Gogoprint wants to modernize online printing in Southeast Asia
Gogoprint is a new company based in Thailand that wants to bring the benefits of the Internet to the printing industry in Southeast Asia.
Traditional print houses have no doubt suffered at the hands of the growth of the internet and the rise of home printers, but a number of companies are using digital to breathe new life into the business. Nasdaq-listed Vistaprint, Germany’s Unitedprint and London-based Moo.com are three examples that take orders online and fulfill them using traditional print shops.
The idea is that, once you reach scale, it is possible to find a level of efficiency that was impossible offline. That’s because print companies collect a large volume of orders which allows them to combine different customers request to fill each print sheet to capacity. ‘Batching’ prints together, as the process is called, means that less space is wasted on a print sheet, which would traditionally run some way below capacity. That level of efficiency enables online printing companies to process more orders with fewer print runs — that translates to much lower prices for customers and higher profit margins for the business. It also gives printers guaranteed volume, too.
So far, most of the focus has been on large markets like Europe and North America — although Vistaprint did enter Latin America in 2014 with an investment in Brazil-based Printi.
Why the long back story? Gogoprint believes it can bring learnings and business models from the West to Asia, and the company has already gained the backing of a key Printi investor. Since launching in November 2015, Gogoprint has raised a mid-six figure U.S. dollar investment from OPG (Online Printing Group), an investment firm from Kai Hagenbuch, an early backer of Printi.
OPG is dedicated to finding and funding online printing companies in emerging markets, which Gogoprint founders Alexander Suss and David Berghaeuser — both originally from Germany — told TechCrunch is very key.
“They are more experienced than us and understand that building companies in emerging markets is fundamentally different,” Berghaeuser, who was formerly with Rocket Internet’s Zalora business, said.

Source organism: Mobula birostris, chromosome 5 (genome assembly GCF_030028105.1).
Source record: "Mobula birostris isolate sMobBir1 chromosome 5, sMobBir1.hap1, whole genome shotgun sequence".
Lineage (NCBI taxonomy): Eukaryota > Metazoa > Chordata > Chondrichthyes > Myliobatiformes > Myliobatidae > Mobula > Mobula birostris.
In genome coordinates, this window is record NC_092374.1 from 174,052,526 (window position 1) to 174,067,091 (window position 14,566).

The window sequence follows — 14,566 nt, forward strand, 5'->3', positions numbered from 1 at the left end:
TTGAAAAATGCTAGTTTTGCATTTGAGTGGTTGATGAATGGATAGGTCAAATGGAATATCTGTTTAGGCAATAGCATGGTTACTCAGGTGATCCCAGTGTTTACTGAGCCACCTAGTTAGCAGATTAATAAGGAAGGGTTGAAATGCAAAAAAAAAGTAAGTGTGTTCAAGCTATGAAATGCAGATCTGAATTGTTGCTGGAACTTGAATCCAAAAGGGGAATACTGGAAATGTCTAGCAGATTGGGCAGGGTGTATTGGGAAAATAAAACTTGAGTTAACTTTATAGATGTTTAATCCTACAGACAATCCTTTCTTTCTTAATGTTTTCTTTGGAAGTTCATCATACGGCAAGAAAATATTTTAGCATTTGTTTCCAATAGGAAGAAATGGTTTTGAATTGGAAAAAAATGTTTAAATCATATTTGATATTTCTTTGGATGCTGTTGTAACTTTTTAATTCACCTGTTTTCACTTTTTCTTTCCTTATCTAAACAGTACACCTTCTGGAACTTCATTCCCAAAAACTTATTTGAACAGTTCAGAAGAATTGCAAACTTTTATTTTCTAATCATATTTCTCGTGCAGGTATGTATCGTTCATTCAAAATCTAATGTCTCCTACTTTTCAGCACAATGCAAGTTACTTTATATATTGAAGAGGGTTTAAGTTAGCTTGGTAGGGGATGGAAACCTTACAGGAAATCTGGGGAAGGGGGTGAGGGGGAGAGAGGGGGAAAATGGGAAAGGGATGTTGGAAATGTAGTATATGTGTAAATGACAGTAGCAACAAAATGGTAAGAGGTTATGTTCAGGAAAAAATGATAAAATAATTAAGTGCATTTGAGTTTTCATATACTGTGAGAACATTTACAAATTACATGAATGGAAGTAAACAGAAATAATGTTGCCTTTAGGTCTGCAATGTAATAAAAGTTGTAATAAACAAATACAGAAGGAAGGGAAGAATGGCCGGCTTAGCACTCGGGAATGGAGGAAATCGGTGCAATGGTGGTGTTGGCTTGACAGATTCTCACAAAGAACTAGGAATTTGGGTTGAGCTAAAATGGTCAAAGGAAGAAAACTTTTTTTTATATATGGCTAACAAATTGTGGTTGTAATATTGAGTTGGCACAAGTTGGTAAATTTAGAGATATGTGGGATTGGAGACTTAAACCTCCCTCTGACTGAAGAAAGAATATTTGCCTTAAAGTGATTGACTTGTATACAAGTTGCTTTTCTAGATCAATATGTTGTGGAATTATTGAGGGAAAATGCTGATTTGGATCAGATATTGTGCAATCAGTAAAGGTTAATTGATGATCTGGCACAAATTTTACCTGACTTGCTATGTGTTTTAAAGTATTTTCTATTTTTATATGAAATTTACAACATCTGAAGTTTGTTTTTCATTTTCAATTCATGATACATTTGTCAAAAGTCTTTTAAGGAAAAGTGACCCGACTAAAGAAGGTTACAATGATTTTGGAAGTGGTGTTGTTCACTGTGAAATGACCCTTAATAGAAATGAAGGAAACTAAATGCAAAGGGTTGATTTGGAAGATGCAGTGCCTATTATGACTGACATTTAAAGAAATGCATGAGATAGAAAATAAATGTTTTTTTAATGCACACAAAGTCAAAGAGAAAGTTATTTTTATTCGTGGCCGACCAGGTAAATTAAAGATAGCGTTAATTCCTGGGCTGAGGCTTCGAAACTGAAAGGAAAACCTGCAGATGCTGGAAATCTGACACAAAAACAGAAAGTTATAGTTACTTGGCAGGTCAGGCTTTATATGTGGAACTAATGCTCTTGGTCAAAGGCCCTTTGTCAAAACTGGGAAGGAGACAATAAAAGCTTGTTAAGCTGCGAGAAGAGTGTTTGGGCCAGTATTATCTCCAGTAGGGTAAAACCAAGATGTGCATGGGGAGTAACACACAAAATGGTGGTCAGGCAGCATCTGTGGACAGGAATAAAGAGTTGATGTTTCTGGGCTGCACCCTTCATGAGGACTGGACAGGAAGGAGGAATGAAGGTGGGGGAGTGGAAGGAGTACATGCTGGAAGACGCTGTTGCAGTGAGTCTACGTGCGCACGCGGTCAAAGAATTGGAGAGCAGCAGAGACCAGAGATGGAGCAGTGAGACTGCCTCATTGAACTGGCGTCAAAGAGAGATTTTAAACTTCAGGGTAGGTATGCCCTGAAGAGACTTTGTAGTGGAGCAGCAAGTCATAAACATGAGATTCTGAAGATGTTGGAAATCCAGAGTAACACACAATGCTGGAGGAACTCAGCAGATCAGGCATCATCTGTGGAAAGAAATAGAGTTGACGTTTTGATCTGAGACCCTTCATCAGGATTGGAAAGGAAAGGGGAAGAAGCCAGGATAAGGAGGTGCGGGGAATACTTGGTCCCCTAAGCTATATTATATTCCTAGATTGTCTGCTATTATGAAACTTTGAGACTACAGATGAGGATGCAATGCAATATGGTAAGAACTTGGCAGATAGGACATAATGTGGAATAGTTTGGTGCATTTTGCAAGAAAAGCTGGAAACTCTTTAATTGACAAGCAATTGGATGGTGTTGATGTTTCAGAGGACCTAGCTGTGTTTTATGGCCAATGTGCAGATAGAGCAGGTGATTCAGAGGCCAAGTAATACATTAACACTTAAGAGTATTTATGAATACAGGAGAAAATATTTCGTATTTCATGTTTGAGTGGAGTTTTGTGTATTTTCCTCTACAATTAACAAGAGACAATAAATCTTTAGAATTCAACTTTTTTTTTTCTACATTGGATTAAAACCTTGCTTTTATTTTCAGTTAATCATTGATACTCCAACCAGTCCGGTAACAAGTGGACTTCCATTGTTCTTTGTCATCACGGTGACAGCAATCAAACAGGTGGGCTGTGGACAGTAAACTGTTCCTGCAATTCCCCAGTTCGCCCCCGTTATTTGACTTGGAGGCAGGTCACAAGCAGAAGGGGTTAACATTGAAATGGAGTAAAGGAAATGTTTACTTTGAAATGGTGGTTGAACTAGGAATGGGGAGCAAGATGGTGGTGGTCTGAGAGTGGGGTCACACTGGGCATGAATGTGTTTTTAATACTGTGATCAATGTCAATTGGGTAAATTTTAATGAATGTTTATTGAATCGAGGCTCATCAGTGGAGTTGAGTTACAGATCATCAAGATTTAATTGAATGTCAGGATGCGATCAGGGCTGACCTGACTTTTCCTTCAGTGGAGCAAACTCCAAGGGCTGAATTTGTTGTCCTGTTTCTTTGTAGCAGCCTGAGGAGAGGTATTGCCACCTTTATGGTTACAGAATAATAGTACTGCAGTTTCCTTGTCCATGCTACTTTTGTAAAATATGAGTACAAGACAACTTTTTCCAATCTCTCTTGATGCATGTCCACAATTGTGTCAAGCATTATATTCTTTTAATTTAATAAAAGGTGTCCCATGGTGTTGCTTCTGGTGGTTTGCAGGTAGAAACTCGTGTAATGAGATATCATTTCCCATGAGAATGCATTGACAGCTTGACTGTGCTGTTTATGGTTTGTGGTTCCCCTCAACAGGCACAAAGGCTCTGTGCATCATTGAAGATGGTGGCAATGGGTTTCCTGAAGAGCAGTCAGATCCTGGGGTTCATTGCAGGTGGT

Gogoprint currently has a team of less than 20 which serve the domestic market in Bangkok. The target customer is business users, rather than consumers, and for now it offers printing for paper-based products such as business cards, flyers and brochures which are delivered 48 hours after order.
That focus on basic print items for now is very deliberate, the duo explained. Other online printing businesses often go after consumer items that, while appealing on paper, are costlier and harder to achieve efficiency in. Rocket Internet’s PrintVenue in India, for example, offers mobile skins, mouse matts and more. Unlike a print run, when filling up orders increases efficiency, these products are harder to cost optimize because order volumes are lower.
“Rocket offers many different kinds of services [that it is hard] to reach economies of scale,” Berghaeuser said.
Gogoprint is starting out in Thailand, where both Suss and Berghaeuser have resided for the past few years, but it has plans to be regional. They estimate the printing industry in Southeast Asia to be worth $25 billion annually, with smaller customers like SMEs “heavily underserved” by existing solutions. For that expansion to happen, the company is looking to raise a Series A funding round in the second half of this year.
“We’re not talking about one or two countries, we’re talking about the whole region. So [if] you want to go into five countries, you need some capital for that,” Suss, a former Ernst & Young auditor who has run multiple online commerce businesses, said.
When it comes to going regional, the German founders plan to replicate their local printing model in each country. That means going out to meet printers and explaining that they can bring them new business, no to mention hiring locals to found the business in each country. Local printing makes more sense than running everything through Bangkok, Suss said, because of faster fulfillment speed and no need for overseas shipping which raises costs.
As of now, the Gogoprint founders are weighing up which countries to enter next based on factors such as competition, market pricing and cost of production. But they could move into new countries as soon as July this year.
Beyond geographical expansion, they are also looking to move into other kinds of printing, including banners, stickers and more. Since many businesses comes to them with intent to run marketing or promotional campaigns, Suss and Berghaeuser said they might consider offering related services such as flyer campaigns or design consultancy via partnerships with local players. They are also working to open a dispatch office in Bangkok to manage the movement of their print runs more efficiently.